Mexico is one of the most biologically diverse countries in the world. You can find 10 to 12% of all species on the planet here—more than 200,000.
Mexico’s 174 preserves, parks and sanctuaries make up 17 million hectares of natural ecosystems. You can explore seven reserves in Baja California Sur, going from north to south.
1. El Vizcaino Biosphere Reserve
Once the scene of mass whale slaughter, today Scammon’s Lagoon is part of one of the world’s largest reserves, with over 2.5 million hectares. It’s a safe haven for hundreds of mating and birthing gray whales, who migrate from Alaska every year. Seals, turtles and countless fish thrive here, too.
From desert to mangrove wetlands, varied ecosystems support many birds: osprey, collared goose, northern pintail, reddish egret, swallow, golden and white-headed eagles, and peregrine falcon. Mammals range from pronghorn antelope, white-tailed deer, and bighorn sheep to fox, lynx, and puma.
2. Lagoons of Magdalena Bay
South on the Pacific coast is another lagoon. Not only is Magdalena Bay a gray whale nursery, but its waters are rich in nutrients. Two currents—cold from Alaska and warm tropical waters from the south—converge to feed countless fish, birds, turtles, sharks, and whales.
3. Loreto Marine National Park
Cross over to the Sea of Cortez, to the mission town of Loreto. These protected waters harbor dense marine life. Sport fishermen and shellfish gourmets flock here. Thirty species of marine mammals top out with the blue whale, largest animal ever. Islands teem with unique reptiles, amphibians and insects. Yellow-footed gulls, a species discovered in the 1960s, breed only in the Sea of Cortez.
4. Bay of La Paz
One of the most biodiverse marine areas in Latin America, this bay with its famed dive sites is not protected. But the islands of Espiritu Santo and its sea lion rookery are. A rich plankton soup draws the biggest fish in the sea, the whale shark, from September to January.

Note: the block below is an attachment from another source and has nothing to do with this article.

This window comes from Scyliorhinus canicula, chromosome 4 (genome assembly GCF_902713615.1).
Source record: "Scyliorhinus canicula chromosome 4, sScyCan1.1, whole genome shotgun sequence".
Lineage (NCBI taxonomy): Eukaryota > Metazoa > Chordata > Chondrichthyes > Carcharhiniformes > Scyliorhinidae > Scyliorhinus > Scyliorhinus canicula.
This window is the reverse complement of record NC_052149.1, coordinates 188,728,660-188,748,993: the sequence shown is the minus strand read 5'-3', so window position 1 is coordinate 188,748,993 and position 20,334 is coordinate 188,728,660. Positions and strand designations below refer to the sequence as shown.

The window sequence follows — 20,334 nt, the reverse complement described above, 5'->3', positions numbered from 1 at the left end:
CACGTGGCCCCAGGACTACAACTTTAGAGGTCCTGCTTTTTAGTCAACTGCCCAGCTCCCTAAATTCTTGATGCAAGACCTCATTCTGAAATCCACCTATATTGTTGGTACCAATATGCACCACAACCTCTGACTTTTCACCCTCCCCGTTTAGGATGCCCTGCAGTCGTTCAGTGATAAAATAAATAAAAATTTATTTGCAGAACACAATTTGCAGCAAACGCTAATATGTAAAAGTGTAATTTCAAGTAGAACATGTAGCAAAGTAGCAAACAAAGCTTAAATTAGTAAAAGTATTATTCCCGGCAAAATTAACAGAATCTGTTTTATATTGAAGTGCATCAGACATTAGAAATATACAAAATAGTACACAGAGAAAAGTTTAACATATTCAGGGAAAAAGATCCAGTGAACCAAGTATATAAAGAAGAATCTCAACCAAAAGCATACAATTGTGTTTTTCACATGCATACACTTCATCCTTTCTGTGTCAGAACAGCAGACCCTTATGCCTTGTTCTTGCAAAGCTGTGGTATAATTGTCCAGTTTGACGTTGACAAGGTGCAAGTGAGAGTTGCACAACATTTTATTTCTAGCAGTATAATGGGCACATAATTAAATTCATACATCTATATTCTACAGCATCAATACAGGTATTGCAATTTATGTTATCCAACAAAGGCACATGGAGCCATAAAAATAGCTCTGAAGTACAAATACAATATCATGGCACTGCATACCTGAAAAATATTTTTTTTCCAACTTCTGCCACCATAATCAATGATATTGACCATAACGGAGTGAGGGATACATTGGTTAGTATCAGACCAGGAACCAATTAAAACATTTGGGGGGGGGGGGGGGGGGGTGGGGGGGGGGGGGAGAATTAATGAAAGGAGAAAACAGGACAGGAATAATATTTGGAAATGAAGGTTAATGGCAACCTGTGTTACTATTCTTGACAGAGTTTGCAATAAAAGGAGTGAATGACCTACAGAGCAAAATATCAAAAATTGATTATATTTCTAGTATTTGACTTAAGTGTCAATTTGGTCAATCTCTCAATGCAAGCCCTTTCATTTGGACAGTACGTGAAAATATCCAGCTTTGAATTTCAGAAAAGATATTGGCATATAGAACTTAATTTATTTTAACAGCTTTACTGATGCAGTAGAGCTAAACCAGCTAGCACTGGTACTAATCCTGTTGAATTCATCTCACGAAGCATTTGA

5. Cabo Pulmo Marine National Park
This amazing marine park shelters the only living hard coral reef in the Americas. It supports 100 species of fish and 40 of seaweed and sea fans. Thanks to the “Friends of Cabo Pulmo,” it’s the world’s most robust marine reserve.
6. Sierra de la Laguna
Surprising mountains with a pine-oak forest herald a shift in flora and fauna. Woodpeckers, quail, hummingbirds, white-winged doves, hawks, and owls fly over coyotes, deer, black-tailed jackrabbits, bobcats, pumas, gray foxes, 40 species of reptiles and 100 different insects.
7. Cabo San Lucas Bay
At Land’s End lies one of the world’s deepest bays. Humpback and gray whales come from December to April, also orcas, dolphins and pilot whales. Reef and ocean fish join six species reserved for sport fishing.
May your explorations of biodiversity inspire you to keep living the low-impact way of life!
Condensed with permission of the author from:
Biodiversity, a word of life:
By Armando Figaredo
Date: April 2012
To read the article in its original Spanish version, click here.